Grand Kingdom Review – PlayStation 4

100 years after the fall of the Uldein Empire, the continent of Resonail is ravaged by war, with mercenary groups siding with various nations in an attempt to gain their fortune. One such group, in the midst of battle, finds themselves invited to join The Guild, a group led by the mysterious Godfrey. So begins Grand Kingdom, recently released for PlayStation 4 and PlayStation Vita. Once you’ve chosen the name of your squad and ventured through the comprehensive tutorial, you’re ready to explore the world of Resonail, however you see fit.

Grand Kingdom plays like a mash-up between a board game and a JRPG. While much of the battle system and menu screens will seem familiar to JRPG veterans, the maps and quests play out more like a table-top adventure. Each quest provides you with a number of turns for completion, and you guide your troops around areas that can be represented either by standard paths or actual spaces, if you really dig the board game vibe. Enemy units appear on the board as well, allowing you to track their path, and random events, game-changing items and environmental dangers add to the sense that you should really be rolling dice before you take your turn.

The battle system is a little more recognizable, with fights taking place on a 2D screen, with is divided into three different tracks. Characters can jump from one track to another, and an action gauge determines how far you can move and how many commands a character can perform for each turn. While you can customize formations to ensure that weaker characters are further back in line and melee fighters are nearer the front, you can also enhance your formations by purchasing various items such as barrels, towers and barricades in an attempt to create an impenetrable force. With seventeen different types of unit to recruit, Grand Kingdom allows you to create and modify a team suited to your particular strengths.

Though Grand Kingdom features a lot of player customization, and a whole variety of features to explore, this comes at the cost of the first few hours with the game being quite overwhelming. Players are introduced to new features at a rapid pace, resulting in a lot of text and instructions to be absorbed, with the unintended consequence of certain options being forgotten in the wave of instructions washing over you. From hiring and training troops, to online functionality, to the different types of resources and currency to be spent at different types of shops and merchants, Grand Kingdom seems to adopt the approach of throwing everything at the player in a short space of time, and hoping most of it sticks.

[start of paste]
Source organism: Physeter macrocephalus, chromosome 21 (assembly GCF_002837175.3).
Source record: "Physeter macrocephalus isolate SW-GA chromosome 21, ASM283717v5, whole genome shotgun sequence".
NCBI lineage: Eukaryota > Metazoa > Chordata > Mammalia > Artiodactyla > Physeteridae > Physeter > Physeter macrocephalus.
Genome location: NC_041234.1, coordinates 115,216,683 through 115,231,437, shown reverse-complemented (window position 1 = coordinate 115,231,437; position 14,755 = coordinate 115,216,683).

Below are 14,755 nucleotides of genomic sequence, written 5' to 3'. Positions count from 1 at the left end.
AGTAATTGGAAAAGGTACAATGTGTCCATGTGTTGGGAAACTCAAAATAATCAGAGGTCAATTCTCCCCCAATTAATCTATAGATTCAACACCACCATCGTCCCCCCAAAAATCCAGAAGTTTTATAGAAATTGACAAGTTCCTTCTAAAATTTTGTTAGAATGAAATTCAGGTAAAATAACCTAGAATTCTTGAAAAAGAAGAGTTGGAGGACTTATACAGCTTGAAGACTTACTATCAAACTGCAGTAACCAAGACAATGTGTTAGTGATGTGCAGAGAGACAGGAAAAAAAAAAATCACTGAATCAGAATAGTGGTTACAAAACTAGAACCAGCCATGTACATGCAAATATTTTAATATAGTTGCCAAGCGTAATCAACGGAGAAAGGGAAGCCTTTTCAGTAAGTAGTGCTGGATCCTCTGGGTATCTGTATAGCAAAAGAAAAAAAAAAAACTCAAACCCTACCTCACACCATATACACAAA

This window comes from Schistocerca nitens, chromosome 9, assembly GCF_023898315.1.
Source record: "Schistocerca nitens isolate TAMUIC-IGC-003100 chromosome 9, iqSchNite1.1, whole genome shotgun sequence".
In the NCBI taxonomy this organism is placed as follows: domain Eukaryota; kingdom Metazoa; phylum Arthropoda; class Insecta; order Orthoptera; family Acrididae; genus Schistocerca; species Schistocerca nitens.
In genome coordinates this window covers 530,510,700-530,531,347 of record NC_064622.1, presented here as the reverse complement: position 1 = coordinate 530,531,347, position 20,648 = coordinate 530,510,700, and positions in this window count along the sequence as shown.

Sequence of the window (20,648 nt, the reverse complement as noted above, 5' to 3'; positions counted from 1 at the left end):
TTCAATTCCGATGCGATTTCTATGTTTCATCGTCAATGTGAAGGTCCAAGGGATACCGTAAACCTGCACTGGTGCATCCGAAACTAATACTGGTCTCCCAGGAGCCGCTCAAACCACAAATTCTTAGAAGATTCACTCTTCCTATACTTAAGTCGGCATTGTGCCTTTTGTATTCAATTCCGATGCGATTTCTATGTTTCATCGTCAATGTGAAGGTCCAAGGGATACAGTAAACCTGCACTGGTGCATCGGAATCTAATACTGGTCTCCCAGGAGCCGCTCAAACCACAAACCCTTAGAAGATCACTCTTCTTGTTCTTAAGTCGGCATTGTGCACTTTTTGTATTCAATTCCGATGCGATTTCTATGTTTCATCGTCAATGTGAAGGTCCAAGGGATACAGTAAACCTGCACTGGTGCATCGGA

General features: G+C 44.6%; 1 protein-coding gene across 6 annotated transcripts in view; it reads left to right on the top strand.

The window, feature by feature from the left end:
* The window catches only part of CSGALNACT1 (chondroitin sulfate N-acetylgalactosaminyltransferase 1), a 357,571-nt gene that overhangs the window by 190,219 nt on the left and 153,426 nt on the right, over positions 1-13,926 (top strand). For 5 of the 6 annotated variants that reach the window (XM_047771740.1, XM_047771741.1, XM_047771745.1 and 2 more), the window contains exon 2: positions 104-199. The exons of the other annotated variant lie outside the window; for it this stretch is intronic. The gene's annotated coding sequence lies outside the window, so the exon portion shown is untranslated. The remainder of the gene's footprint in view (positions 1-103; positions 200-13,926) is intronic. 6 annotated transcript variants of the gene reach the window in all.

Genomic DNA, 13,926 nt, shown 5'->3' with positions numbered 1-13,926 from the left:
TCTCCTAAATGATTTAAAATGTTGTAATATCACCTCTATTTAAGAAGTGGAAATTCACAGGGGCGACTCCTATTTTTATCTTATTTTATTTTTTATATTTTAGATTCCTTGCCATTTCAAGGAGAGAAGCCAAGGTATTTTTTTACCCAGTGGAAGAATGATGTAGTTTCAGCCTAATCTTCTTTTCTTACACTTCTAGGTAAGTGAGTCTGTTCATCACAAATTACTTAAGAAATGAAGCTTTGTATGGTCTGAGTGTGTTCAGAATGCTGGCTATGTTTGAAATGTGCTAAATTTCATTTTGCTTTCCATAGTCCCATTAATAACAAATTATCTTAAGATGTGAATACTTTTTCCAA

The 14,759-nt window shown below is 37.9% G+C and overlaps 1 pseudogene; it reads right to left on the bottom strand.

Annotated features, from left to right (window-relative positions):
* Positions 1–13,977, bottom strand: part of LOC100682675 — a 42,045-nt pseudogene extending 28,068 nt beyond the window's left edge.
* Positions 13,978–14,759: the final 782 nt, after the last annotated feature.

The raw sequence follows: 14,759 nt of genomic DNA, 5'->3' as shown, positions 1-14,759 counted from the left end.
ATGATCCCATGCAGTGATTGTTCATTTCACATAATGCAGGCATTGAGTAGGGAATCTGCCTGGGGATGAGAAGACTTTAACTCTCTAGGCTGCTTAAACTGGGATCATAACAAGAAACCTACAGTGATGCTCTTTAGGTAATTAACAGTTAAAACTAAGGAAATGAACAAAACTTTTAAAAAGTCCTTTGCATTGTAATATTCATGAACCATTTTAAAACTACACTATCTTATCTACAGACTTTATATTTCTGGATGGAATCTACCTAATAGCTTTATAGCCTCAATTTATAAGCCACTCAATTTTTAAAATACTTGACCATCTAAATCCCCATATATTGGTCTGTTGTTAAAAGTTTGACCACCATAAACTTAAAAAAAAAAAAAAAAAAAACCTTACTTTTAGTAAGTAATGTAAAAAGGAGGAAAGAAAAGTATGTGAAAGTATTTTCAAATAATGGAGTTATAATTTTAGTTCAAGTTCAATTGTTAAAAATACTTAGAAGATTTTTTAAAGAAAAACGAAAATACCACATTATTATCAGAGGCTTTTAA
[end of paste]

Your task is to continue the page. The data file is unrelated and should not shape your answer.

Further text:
Online gameplay is labeled as big part of Grand Kingdom, and it goes a long way to feeling as though you’re part of a larger story, even if it doesn’t seem to have quite the impact on an individual player’s experience as the game seems to think it does. You’re able to sign a pact with one of the four different nations in the game, and from there you can vote on where to attack or defend next, and which weapons or defenses to research, as well as whether you’re willing to donate some of your resource to speed up said research. The nations that you’re closer to give you quests to perform, and the selection of online quests differs depending on what happens in the larger war. Unfortunately, the online gameplay doesn’t feel too different from what’s on offer in single-player, and with each war ending at a fairly regular pace, it doesn’t feel like the online decisions have too much of a lasting impact.

Grand Kingdom is an enjoyable experience, even if its ambitions aren’t quite matched by the execution. The board game aspect of gameplay is unique and enjoyable, and the battle system, while unordinary, is easy to pick up and play, but combined with hiring and training of troops, contains a lot of depth for those willing to put the time in. Though the online aspects of the game aren’t as groundbreaking as the game will perhaps have you believe, they give a good feeling of player democracy, with the result of feeling as if you’re a small cog in a larger war machine. Grand Kingdom isn’t a perfect experience and could prove incredibly overwhelming for those not willing to experiment and figures things out for themselves, but for those with perseverance patience, Grand Kingdom could very well be a worthwhile purchase.

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Author: Jack Moulder
Born in England but currently living in Toronto, Canada, Jack's been gaming as long as he can remember, which just happens to coincide with his 6th birthday, where he received an original Gameboy and a copy of Tetris, which his parents immediately 'borrowed' and proceeded to rack up all the high scores that Jack's feeble 6-year-old fingers couldn't accomplish. A lover of sports games, RPGs and shooters, Jack's up for playing pretty much anything, so long as it doesn't kick his ass too frequently. He has a delicate temperament.

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